*1055 The jury returned the verdicts above set forth, finding the issues for the plaintiff and assessing damages "against the defendants Crouch and Ford" in the amount of $16,750. Having thus found for the plaintiff, verdict No. 3 above quoted was returned by the jury as directed by the court, and thus the counterclaims of defendants for malicious prosecution were disposed of. The verdicts of the jury were returned January 4, 1957, and on the same date the court ordered judgment to enter thereon.
A motion for new trial was filed in apt time, which was denied March 8, 1957. This motion assigned as grounds for a new trial that the trial court erred for the following reasons, inter alia:"3. In refusing and denying defendants' Motion to Dismiss plaintiff's First Cause of Action, as alleged in its purported Complaint, interposed at the conclusion of all of the evidence, in that, inter alia, the plaintiff failed to establish by competent evidence the receipt of any moneys belonging to the plaintiff by these defendants, or either of them. * * * * * * "5. In giving to the jury, over the objections of the defendants, and each of them, Instructions No. 1, 3, 4, 7, 9, 10, 11, 12 and 17. * * * * * * "7. In submitting to the jury for its consideration, over the objection of these defendants, Form of Verdict No. 1, and in failing, refusing and neglecting to give to the jury separate Forms of Verdict with respect to each of the defendants herein."
The entry of record next following the order of the trial court denying the motion for a new trial contains the following:"And thereupon, defendant Lawrence K. Ford renews motion to dismiss, the same is argued by counsel, and the Court being now sufficiently advised in the premises, doth grant said motion."
Defendant Ford then orally moved the court to reinstate his counterclaim and cross-complaint, which motion was denied. Thereupon the trial court ordered, "* * * that jury verdict and judgment heretofore entered on verdict of the jury as to the defendant Lawrence K. Ford only, be and the same hereby is, vacated, set aside and held for naught." Ford is not a party in this court. Writ of error issued on the application of Crouch against whom the judgment was permitted to stand.Questions to be Determined.
First: Did the trial court err in submitting a joint verdict under which the jury was required to find against each of the defendants for the same amount, for money had and received, notwithstanding the fact that there was no evidence showing that Ford had received any money which was sought to be recovered?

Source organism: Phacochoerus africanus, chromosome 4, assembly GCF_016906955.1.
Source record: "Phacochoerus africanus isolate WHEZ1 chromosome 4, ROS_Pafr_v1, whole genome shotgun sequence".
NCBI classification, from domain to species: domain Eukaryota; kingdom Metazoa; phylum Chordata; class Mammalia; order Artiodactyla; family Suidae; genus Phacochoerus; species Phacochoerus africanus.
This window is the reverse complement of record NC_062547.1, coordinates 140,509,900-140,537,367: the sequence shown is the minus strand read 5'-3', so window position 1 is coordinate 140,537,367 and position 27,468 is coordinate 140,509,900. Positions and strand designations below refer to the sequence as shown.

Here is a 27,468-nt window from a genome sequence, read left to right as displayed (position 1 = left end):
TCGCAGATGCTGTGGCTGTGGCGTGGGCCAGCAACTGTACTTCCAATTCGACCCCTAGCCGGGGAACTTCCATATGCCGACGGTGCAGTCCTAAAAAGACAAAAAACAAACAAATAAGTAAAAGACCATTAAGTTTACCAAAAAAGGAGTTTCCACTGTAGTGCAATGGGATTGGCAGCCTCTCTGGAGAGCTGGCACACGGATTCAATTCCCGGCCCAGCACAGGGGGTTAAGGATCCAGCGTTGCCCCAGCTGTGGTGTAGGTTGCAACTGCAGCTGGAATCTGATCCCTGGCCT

This question is answered in the affirmative. In order to make the situation clear we quote pertinent parts of the instructions given by the court, to which objections were made.
Instruction No. 3 was as follows:"The Court instructs the jury that if it finds from a preponderance of the evidence that the defendants, Wayne Crouch and Lawrence K. Ford, induced the plaintiff to pay Wayne Crouch, for grain sold by him, an amount in excess of that to which he was entitled on the basis of the weight of the grain actually sold, then the law creates an implied contract on the part of Wayne Crouch and Ford to repay to plaintiff such excess sum of money as was paid to them, or either of them." (Emphasis supplied)
Instruction No. 4 stated, inter alia, that in the event of verdict for the plaintiff, "* * * then you shall award the plaintiff as damages, such sum of money as you shall find from the preponderance of the evidence that the plaintiff paid to the defendants, Crouch and Ford, or either of them, in excess of the amount to which Crouch otherwise had been entitled on the basis of the weight of the grain sold by him to plaintiff, * * *." (Emphasis supplied)
*1056 Pertinent portions of Instruction No. 17 are as follows:"You will be given nine forms of verdicts for use in deciding these three claims and the verdicts are numbered from 1 to 9 inclusive. Nos. 1 and 2 relate to the plaintiff's claim set forth in the complaint and the others relate to the counter-claims and cross-claims of defendants, Crouch and Ford. "If you find the issues on the complaint in favor of the plaintiff, then you must return verdict No. 1. "If you find the issues on the complaint in favor of the defendants Crouch and Ford, you will return verdict No. 2. "If the plaintiff receives a verdict on its complaint, then neither of the defendants Crouch or Ford is entitled to recover damages for malicious prosecution; consequently, if you return verdict No. 1, you must also return verdict No. 3. In this event no other verdict should be considered or returned by you."
Considering the foregoing instructions as related to the forms of verdict submitted to the jury, it is clear that no discretion was left the jurors to find against one of the defendants for a sum "had and received" by him in an amount different from that which the evidence disclosed was received by his co-defendant. It is also clear that the jury was given no right to find against one defendant and to discharge the other from liability.